More than 30 dogs that survived Hurricane Harvey headed for Toronto
Local rescue organization is bringing the canines here from Houston in the hopes of adopting them out
More than 30 dogs from Houston that were being housed in Texas rescue organizations during Hurricane Harvey are on their way to Toronto thanks to a local organization.
The dogs, which were already in the shelter system there, are being brought to Toronto to provide relief to the rescue organizations in Houston. The hope is that they will be eventually adopted into homes here.
Nicole Simone, a director of Redemption Paws, an organization that goes to areas affected by natural disasters to help rescue groups find homes for dogs in safer areas, said four vans transporting the dogs are expected to arrive on Monday at the Ontario SPCA headquarters in Newmarket, Ont.
Nine volunteers accompanied the dogs, and two volunteers in Toronto helped to co-ordinate the trip.
"We had the resources available. It's important that we share our resources if we have them, so long as we are not overlooking dogs here in Canada, and we're not," Simone said.
The vans left on Thursday, went to Houston, unloaded humanitarian aid and pet supplies in a designated parking lot on Saturday, and boarded between 35 to 40 dogs that went through Hurricane Harvey.
"We were not on the streets rescuing dogs or taking dogs that could potentially be missing dogs. We worked with local rescues that had some dogs that went through Hurricane Harvey and some dogs that had been in rescue for up to two to three years," Simone said Sunday.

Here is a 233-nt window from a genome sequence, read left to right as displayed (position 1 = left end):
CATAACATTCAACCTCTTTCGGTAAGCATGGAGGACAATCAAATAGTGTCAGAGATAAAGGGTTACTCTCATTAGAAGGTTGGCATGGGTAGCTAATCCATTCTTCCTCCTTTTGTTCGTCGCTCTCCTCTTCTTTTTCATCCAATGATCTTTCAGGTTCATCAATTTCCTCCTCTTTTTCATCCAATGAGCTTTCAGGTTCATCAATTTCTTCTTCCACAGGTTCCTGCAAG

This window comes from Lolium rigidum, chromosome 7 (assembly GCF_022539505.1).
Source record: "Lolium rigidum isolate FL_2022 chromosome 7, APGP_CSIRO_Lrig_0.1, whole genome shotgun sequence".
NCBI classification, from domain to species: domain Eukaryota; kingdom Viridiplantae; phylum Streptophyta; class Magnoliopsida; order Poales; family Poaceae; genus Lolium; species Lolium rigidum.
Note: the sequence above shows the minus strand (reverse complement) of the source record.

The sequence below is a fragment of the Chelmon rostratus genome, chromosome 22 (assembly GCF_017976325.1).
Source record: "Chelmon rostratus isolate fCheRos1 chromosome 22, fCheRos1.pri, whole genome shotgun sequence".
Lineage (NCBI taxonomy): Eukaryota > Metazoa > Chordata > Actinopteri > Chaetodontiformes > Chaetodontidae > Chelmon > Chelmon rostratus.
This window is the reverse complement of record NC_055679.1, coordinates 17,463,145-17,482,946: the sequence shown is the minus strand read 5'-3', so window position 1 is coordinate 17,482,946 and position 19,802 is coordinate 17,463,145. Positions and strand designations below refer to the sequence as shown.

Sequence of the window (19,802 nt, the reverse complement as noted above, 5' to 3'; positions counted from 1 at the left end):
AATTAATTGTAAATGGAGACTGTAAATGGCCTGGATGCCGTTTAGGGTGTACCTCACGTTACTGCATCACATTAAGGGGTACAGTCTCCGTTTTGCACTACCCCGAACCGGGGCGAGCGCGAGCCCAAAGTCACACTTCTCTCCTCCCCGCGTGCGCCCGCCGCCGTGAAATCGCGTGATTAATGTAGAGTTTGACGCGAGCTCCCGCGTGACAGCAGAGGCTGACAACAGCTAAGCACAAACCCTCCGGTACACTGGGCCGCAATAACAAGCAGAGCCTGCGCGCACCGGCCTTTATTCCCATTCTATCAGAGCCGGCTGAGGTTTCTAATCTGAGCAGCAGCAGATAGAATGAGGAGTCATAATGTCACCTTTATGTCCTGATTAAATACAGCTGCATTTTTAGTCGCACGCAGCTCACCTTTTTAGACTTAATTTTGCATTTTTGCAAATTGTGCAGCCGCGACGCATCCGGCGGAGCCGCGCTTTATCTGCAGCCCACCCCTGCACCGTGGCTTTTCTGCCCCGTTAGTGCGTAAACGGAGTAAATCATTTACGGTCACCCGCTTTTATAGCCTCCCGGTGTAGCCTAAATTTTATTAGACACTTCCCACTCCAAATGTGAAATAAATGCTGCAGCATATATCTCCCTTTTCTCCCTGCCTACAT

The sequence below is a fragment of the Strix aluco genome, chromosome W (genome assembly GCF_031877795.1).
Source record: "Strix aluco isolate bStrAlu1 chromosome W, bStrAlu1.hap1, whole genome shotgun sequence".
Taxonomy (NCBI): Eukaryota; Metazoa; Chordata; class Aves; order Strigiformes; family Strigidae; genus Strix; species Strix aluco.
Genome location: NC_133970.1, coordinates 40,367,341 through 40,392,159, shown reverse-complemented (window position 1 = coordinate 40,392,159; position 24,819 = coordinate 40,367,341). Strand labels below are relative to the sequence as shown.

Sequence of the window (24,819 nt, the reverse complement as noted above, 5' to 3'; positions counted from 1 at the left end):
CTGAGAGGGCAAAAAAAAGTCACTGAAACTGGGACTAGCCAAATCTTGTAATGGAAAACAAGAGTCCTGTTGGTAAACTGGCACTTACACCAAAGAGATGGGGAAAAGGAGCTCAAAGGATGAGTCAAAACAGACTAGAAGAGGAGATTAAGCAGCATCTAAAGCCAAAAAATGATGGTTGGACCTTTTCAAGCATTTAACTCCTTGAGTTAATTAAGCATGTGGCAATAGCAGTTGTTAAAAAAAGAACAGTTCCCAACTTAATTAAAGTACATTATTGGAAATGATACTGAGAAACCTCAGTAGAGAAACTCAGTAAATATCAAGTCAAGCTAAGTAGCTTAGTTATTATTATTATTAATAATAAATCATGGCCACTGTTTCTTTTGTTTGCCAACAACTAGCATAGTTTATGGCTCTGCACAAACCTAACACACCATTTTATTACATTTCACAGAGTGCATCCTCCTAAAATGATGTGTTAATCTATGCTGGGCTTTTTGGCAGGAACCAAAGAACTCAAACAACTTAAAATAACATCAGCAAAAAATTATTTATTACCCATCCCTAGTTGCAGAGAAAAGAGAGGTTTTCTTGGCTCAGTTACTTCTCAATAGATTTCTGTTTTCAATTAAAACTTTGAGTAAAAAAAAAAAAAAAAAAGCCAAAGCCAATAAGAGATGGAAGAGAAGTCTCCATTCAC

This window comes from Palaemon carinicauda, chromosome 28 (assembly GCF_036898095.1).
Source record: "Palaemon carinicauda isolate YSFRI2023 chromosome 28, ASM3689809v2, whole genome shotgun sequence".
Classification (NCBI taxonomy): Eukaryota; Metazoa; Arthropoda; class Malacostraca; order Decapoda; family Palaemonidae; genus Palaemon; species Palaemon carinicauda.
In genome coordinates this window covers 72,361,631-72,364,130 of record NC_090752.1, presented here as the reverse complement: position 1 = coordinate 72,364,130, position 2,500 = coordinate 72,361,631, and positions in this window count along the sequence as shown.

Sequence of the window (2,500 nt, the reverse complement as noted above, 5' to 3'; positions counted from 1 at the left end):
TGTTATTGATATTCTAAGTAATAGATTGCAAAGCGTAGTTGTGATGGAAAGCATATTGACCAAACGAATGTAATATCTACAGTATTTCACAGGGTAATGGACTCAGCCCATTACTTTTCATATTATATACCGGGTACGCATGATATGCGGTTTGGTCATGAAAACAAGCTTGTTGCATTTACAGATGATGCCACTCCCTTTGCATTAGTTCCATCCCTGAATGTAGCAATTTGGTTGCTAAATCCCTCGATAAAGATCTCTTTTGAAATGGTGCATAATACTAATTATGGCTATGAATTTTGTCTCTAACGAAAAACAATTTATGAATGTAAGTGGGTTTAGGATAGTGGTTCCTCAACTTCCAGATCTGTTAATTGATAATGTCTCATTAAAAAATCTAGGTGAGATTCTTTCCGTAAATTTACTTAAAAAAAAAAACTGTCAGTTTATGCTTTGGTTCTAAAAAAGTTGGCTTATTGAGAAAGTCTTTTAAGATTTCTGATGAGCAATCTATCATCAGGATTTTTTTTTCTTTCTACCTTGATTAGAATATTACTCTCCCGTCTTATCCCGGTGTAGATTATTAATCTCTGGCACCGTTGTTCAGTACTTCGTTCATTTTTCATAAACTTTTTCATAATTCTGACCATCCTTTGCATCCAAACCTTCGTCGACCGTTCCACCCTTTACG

"We took a lot of unadoptable dogs. And we had some locals surrender their dogs who unfortunately lost their homes in the floods. We are not stealing missing dogs."
Simone said the dogs come from a range of breeds and the organization aimed to take dogs that had a lower chance of finding homes in Houston. Those include canines with special needs or that are older. About 30 per cent of the dogs have special needs.
Group bringing 'unadoptable' dogs
"We have everything from Great Danes, Dalmatians to chihuahuas, mixed-breed dogs, blue heelers. It's an eclectic amount of dogs. A lot of Labs," she said.
"We really aimed to take the most unadoptable dogs. Just because Houston has such a huge dog overpopulation, a lot of the special needs dogs get left behind."
One dog had both of its eyes removed, another is deaf and one has a neurological disorder.
Scene in <a href="https://twitter.com/hashtag/Houston?src=hash">#Houston</a> - making sure the dogs are loaded safely and soundly 👍🏻 <a href="https://twitter.com/hashtag/HarveyDogsTO?src=hash">#HarveyDogsTO</a> <a href="https://twitter.com/hashtag/rescuedogs?src=hash">#rescuedogs</a> <a href="https://t.co/DXoaA8QnbL">pic.twitter.com/DXoaA8QnbL</a>—@RedemptionDogs
The organization also brought down humanitarian aid for local residents, including blankets for the homeless, diapers, socks, cleaning products, towels, and pet supplies, including leashes, collars, and crates.
Simone said Redemption Paws worked with Hot Mess Pooches, a rescue organization in Houston that connected the group to other rescue organizations in the area and local residents who could not keep their canines.
People interested in adopting the dogs should check the Facebook page of Redemption Dogs for an online application form.